Gay Relationships

Relationship failures can hurt but they shouldn’t stop your chances of finding love and future happiness. Keep your bitterness in check with these top tips. If you are forever single or have been burnt by a previous relationship it’s easy to sink into a negativity hole. But to find love, you need to be open and positive.  Research has shown that there is great value to being optimistic,’ says Paul Angelo, relationship coach for gay men over 40 and author of the Relationship Matrix.

‘Optimistic people are known for their ability to see the good in everything, viewing the world as place full of adventure and opportunity. As a result, they attract more people and enjoy a higher quality of life.  Pessimistic people, on the other hand, meet life with a sense of futility, viewing the world with a level of cynicism and negativity. Optimists enjoy successful outcomes in life (marriage, career), and ever more likely to be physically healthy’, says Paul Angelo.

Just as optimism is empowering, resentment can be devastating. You can’t expect to find love if you’re not open to the possibilities. The following are five signs that your bitterness is damaging your chances for romance and the best ways to banish negativity from your thoughts.

1. You write people off too quickly

Do you fixate on the flaws of all your previous dates or partners and assume that future ones will all be the same? Do you make snap judgments about people before you’ve even met them? Consign relationship failures to the past and stifle your inner critic. To find love you need to be open-minded and look for the positive in people. You need to believe that there are good people out there and that you deserve to meet them.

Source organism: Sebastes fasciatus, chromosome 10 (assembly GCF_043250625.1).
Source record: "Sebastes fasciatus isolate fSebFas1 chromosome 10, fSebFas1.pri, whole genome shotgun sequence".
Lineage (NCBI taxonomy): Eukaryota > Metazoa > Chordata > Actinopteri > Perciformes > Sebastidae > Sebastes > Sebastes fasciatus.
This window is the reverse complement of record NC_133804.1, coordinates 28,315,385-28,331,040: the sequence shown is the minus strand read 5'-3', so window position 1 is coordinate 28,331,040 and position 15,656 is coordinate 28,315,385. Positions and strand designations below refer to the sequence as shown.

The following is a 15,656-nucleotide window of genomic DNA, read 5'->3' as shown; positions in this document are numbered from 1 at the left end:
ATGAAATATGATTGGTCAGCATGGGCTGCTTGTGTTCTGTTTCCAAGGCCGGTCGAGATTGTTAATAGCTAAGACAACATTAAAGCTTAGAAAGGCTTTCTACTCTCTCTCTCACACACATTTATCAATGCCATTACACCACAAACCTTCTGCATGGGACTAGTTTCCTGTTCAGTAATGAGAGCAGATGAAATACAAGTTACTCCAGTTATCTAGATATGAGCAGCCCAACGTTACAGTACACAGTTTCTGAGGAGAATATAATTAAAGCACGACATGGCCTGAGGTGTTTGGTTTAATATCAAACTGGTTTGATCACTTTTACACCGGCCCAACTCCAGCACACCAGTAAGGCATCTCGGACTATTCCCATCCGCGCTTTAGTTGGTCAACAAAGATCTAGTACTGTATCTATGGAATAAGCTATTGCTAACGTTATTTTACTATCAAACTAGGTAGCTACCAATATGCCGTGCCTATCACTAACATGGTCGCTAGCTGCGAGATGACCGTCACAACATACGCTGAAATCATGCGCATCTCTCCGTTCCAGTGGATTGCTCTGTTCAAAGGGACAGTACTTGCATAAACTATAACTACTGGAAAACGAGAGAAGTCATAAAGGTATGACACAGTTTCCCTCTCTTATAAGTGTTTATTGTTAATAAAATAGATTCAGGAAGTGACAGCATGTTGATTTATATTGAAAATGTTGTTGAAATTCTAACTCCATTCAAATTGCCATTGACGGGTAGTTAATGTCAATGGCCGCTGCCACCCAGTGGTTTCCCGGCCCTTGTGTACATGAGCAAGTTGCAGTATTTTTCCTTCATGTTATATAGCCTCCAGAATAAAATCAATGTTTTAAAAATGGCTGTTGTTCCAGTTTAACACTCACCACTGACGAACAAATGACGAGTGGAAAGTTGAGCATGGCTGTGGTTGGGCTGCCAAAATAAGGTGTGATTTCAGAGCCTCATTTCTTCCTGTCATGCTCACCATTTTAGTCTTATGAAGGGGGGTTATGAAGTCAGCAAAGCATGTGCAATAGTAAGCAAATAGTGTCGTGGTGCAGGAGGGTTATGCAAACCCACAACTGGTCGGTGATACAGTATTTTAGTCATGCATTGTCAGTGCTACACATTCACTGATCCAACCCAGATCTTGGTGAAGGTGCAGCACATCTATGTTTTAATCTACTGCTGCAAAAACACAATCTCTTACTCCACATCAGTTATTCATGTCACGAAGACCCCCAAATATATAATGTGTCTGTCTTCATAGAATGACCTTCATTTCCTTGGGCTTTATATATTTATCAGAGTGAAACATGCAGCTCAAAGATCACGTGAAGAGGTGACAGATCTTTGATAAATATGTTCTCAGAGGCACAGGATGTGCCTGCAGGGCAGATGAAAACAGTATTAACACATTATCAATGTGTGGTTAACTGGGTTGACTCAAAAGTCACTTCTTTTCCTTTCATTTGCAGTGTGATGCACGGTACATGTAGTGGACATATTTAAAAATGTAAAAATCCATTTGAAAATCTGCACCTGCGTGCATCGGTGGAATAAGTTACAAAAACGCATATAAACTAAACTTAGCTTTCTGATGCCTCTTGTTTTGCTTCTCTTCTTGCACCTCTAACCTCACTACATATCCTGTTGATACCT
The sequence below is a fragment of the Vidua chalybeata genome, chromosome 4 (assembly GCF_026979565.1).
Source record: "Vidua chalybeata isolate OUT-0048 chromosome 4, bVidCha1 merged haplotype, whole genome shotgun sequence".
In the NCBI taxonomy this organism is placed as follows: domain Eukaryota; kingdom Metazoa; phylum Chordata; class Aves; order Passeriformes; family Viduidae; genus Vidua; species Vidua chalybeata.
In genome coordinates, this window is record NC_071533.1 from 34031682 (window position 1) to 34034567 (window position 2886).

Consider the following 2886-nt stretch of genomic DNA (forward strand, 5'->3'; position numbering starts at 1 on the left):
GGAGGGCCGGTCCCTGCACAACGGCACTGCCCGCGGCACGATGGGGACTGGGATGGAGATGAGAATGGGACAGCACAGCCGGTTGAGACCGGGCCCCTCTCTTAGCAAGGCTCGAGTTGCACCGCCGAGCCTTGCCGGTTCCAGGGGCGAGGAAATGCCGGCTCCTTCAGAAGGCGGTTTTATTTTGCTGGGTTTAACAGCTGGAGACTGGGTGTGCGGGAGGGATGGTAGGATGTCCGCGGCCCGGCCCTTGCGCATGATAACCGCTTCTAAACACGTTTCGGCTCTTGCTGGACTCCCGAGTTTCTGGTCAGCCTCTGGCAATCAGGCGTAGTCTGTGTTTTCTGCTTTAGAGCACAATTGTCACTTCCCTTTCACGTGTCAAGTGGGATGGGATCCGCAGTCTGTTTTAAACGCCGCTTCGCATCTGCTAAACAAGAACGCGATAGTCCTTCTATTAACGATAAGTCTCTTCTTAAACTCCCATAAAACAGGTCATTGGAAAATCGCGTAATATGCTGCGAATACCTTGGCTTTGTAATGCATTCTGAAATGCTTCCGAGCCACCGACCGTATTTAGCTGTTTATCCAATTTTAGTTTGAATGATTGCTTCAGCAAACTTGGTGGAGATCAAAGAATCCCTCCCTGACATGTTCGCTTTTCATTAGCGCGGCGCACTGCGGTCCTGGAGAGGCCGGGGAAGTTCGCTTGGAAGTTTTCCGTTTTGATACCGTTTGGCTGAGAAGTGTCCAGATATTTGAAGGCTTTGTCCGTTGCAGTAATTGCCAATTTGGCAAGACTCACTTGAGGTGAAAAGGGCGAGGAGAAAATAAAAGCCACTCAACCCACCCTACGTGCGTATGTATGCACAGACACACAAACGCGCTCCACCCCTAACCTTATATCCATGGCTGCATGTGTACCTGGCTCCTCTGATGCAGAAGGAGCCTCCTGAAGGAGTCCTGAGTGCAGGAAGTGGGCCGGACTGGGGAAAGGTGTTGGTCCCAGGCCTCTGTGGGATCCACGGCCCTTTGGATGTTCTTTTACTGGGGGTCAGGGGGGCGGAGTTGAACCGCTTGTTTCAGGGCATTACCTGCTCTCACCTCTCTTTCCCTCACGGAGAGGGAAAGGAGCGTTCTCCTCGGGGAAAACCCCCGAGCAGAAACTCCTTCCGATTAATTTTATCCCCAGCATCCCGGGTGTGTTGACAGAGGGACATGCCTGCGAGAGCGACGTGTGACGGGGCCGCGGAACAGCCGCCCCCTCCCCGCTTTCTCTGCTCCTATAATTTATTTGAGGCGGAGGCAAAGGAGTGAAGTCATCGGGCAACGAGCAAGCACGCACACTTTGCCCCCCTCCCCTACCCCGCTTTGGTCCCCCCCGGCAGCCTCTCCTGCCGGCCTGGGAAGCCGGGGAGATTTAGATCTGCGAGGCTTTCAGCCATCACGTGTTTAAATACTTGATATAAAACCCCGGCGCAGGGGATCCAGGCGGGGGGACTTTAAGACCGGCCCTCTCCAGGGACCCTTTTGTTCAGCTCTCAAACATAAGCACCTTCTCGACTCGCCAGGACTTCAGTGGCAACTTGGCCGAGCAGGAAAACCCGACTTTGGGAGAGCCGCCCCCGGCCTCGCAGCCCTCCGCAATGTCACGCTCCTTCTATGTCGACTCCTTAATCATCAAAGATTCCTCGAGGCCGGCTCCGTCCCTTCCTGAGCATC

2. You prevent people from getting close to you

Do you put up a barrier that nobody can get past? Do you rebuff people if they start asking you questions about your past? While it’s not advisable to spill your life story on your first date and you shouldn’t have to talk about things that make you uncomfortable, you need to be able to share a little in order for people to get to know you. If you are too closed, it’ll be hard for a date to establish a connection with you. Try to relax and sharing will come more naturally.

3. You lack self-esteem

If people show interest in you, do you find yourself questioning what’s wrong with them or claiming they’re not good enough for you? For a successful relationship you need to have a balanced attitude towards yourself, let alone anyone else.

If you’re suffering from low self-esteem, concentrate on what you think are your strengths and let them boost your confidence. Thinking people are not worthy of you, however, is equally damaging so don’t let yourself get above your station! The next time someone shows interest in you, try and get to know them a little, and vice versa, so you can establish whether there’s a spark. But if the person isn’t interested in another date, don’t shroud yourself in bitterness again. Realize that finding love can take time and be optimistic about who could be next.

4. You’re cynical of other people’s relationships

Do you find yourself looking for flaws in other people’s relationships? Are you secretly cheered by their romantic failures? This smacks of bitterness. By believing that all relationships are doomed, you’ll close yourself off to any possibilities for finding love.  Bitterness is a very passive emotion and negative people are difficult to find attractive. Until you purge yourself of your cynicism you won’t be able to move forward. Focus on the positive sides of a relationship to overcome your fears.